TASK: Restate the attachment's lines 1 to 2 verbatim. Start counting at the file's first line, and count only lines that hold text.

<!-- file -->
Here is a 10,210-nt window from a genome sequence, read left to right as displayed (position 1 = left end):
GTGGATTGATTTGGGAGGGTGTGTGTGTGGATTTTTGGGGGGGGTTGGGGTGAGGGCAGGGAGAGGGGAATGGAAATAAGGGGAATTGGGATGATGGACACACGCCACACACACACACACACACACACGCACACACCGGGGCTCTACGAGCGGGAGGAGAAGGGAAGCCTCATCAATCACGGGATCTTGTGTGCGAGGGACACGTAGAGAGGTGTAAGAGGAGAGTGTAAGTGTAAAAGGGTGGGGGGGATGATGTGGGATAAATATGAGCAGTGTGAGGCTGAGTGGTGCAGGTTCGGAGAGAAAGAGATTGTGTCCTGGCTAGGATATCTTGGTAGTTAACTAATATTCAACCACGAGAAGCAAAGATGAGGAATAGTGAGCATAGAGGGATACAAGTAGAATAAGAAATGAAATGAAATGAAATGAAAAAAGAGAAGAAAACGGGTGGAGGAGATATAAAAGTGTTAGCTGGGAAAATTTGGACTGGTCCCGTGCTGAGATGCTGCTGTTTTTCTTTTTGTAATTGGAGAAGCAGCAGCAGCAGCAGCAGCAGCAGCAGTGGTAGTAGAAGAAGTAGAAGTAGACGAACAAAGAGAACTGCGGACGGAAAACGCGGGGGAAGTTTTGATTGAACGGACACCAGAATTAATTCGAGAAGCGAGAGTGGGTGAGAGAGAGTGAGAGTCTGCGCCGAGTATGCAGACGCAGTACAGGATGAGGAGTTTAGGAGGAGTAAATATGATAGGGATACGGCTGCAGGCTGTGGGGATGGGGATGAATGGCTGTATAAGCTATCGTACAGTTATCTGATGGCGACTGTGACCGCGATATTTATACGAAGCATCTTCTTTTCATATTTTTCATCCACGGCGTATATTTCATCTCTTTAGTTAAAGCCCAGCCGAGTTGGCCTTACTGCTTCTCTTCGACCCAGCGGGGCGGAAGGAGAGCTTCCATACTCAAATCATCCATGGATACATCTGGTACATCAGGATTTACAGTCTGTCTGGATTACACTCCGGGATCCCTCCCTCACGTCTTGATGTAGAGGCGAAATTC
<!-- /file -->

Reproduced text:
Here is a 10,210-nt window from a genome sequence, read left to right as displayed (position 1 = left end):
GTGGATTGATTTGGGAGGGTGTGTGTGTGGATTTTTGGGGGGGGTTGGGGTGAGGGCAGGGAGAGGGGAATGGAAATAAGGGGAATTGGGATGATGGACACACGCCACACACACACACACACACACACGCACACACCGGGGCTCTACGAGCGGGAGGAGAAGGGAAGCCTCATCAATCACGGGATCTTGTGTGCGAGGGACACGTAGAGAGGTGTAAGAGGAGAGTGTAAGTGTAAAAGGGTGGGGGGGATGATGTGGGATAAATATGAGCAGTGTGAGGCTGAGTGGTGCAGGTTCGGAGAGAAAGAGATTGTGTCCTGGCTAGGATATCTTGGTAGTTAACTAATATTCAACCACGAGAAGCAAAGATGAGGAATAGTGAGCATAGAGGGATACAAGTAGAATAAGAAATGAAATGAAATGAAATGAAAAAAGAGAAGAAAACGGGTGGAGGAGATATAAAAGTGTTAGCTGGGAAAATTTGGACTGGTCCCGTGCTGAGATGCTGCTGTTTTTCTTTTTGTAATTGGAGAAGCAGCAGCAGCAGCAGCAGCAGCAGCAGTGGTAGTAGAAGAAGTAGAAGTAGACGAACAAAGAGAACTGCGGACGGAAAACGCGGGGGAAGTTTTGATTGAACGGACACCAGAATTAATTCGAGAAGCGAGAGTGGGTGAGAGAGAGTGAGAGTCTGCGCCGAGTATGCAGACGCAGTACAGGATGAGGAGTTTAGGAGGAGTAAATATGATAGGGATACGGCTGCAGGCTGTGGGGATGGGGATGAATGGCTGTATAAGCTATCGTACAGTTATCTGATGGCGACTGTGACCGCGATATTTATACGAAGCATCTTCTTTTCATATTTTTCATCCACGGCGTATATTTCATCTCTTTAGTTAAAGCCCAGCCGAGTTGGCCTTACTGCTTCTCTTCGACCCAGCGGGGCGGAAGGAGAGCTTCCATACTCAAATCATCCATGGATACATCTGGTACATCAGGATTTACAGTCTGTCTGGATTACACTCCGGGATCCCTCCCTCACGTCTTGATGTAGAGGCGAAATTC